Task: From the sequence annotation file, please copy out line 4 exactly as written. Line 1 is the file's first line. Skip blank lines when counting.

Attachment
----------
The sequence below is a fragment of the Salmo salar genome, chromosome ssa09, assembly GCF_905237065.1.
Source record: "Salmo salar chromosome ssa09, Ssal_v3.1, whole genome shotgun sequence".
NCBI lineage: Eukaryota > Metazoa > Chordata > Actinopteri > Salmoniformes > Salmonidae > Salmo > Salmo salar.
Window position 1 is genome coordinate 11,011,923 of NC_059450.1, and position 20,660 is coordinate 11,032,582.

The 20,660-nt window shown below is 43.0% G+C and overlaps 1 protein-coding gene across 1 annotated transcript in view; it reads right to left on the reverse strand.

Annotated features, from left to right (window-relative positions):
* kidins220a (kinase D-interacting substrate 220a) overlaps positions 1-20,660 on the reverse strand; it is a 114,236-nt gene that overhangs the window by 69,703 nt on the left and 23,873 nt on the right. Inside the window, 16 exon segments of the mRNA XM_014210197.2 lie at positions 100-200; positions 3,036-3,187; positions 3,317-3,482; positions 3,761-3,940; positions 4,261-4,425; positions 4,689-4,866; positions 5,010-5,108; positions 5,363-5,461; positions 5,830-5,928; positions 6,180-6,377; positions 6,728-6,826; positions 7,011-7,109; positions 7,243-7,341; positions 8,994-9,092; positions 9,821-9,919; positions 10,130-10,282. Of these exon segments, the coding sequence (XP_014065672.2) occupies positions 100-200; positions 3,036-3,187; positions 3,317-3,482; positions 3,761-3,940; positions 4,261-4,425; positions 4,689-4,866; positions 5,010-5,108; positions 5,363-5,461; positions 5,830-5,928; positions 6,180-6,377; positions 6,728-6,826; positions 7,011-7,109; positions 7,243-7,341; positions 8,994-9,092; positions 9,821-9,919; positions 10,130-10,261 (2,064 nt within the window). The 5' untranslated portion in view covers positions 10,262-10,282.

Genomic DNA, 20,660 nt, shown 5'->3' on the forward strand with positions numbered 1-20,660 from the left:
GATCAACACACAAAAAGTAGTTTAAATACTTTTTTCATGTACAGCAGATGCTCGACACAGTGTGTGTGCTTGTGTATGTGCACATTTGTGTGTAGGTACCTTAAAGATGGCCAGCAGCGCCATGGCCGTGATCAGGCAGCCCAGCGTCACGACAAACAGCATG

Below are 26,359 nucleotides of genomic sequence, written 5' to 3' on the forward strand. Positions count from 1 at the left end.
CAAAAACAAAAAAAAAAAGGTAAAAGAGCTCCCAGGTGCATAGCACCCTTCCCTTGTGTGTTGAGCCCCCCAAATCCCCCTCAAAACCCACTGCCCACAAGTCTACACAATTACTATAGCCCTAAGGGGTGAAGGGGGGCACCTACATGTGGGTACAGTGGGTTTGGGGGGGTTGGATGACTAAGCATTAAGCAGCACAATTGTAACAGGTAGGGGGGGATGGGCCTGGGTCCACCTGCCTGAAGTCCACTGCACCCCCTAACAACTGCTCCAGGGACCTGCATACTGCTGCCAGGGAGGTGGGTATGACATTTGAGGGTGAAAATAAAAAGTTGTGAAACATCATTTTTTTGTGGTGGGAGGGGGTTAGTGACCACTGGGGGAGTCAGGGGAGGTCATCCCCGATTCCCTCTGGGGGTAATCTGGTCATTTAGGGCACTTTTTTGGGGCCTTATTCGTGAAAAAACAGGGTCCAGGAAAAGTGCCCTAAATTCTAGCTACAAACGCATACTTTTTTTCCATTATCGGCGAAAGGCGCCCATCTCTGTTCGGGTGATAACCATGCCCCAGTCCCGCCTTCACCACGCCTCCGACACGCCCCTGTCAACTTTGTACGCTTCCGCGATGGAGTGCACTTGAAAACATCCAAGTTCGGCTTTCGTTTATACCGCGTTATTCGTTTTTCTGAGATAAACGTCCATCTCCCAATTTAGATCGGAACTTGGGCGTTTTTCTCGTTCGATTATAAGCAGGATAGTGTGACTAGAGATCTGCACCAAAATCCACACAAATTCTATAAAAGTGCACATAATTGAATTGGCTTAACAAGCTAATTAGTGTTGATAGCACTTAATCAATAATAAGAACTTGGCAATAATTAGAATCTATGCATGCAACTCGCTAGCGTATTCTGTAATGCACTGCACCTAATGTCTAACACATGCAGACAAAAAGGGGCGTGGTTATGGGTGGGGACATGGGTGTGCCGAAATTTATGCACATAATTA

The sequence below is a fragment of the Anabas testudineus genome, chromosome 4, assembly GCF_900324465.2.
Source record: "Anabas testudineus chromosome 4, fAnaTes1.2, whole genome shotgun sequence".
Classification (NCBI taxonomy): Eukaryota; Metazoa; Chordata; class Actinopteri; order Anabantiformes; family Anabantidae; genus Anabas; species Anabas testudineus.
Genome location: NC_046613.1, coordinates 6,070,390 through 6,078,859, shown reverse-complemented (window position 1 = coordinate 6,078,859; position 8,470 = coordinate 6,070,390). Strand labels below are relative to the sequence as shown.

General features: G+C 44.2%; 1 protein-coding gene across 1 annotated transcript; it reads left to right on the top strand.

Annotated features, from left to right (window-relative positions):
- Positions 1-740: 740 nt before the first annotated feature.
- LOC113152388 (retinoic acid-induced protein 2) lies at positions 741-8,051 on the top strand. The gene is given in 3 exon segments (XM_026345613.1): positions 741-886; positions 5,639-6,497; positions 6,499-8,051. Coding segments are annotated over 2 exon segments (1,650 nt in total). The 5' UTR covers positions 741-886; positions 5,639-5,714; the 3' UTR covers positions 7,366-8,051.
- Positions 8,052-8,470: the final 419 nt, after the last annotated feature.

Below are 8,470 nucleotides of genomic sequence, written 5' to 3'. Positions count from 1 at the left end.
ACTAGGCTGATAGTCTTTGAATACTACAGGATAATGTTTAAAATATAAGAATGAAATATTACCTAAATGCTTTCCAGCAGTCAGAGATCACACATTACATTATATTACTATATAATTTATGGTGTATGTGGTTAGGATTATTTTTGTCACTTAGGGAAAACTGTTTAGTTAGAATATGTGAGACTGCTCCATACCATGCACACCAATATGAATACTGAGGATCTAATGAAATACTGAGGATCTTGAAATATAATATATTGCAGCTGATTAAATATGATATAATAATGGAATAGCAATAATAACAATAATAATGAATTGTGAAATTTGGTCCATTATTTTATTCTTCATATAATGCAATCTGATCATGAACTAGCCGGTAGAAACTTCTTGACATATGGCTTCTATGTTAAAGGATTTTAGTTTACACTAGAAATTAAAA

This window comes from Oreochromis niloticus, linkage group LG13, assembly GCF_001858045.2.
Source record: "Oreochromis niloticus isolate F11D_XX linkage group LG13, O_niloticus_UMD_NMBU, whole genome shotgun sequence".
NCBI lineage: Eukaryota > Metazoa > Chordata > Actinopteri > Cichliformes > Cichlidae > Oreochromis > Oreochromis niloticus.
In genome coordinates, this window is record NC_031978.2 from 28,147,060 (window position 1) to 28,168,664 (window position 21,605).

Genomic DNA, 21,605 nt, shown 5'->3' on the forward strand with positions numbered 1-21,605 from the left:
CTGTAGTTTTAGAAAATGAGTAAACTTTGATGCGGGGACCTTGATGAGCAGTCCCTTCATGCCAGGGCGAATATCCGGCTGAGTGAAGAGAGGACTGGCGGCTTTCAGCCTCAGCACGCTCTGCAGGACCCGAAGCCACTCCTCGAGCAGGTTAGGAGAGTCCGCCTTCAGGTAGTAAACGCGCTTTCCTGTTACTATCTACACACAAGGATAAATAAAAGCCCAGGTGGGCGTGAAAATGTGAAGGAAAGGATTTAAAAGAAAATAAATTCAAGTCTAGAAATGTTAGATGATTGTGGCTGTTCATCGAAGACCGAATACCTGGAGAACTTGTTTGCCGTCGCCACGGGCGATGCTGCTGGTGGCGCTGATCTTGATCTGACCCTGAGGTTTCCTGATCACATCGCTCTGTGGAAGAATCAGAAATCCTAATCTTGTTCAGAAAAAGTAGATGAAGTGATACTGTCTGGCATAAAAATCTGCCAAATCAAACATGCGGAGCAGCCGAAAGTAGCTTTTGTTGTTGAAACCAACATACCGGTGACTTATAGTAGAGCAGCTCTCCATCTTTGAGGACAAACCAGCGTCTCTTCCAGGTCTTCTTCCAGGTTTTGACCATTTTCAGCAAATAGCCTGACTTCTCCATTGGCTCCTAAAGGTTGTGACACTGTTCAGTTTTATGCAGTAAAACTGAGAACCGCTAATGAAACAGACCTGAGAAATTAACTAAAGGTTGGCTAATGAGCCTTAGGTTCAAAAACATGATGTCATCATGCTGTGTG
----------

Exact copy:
Window position 1 is genome coordinate 11,011,923 of NC_059450.1, and position 20,660 is coordinate 11,032,582.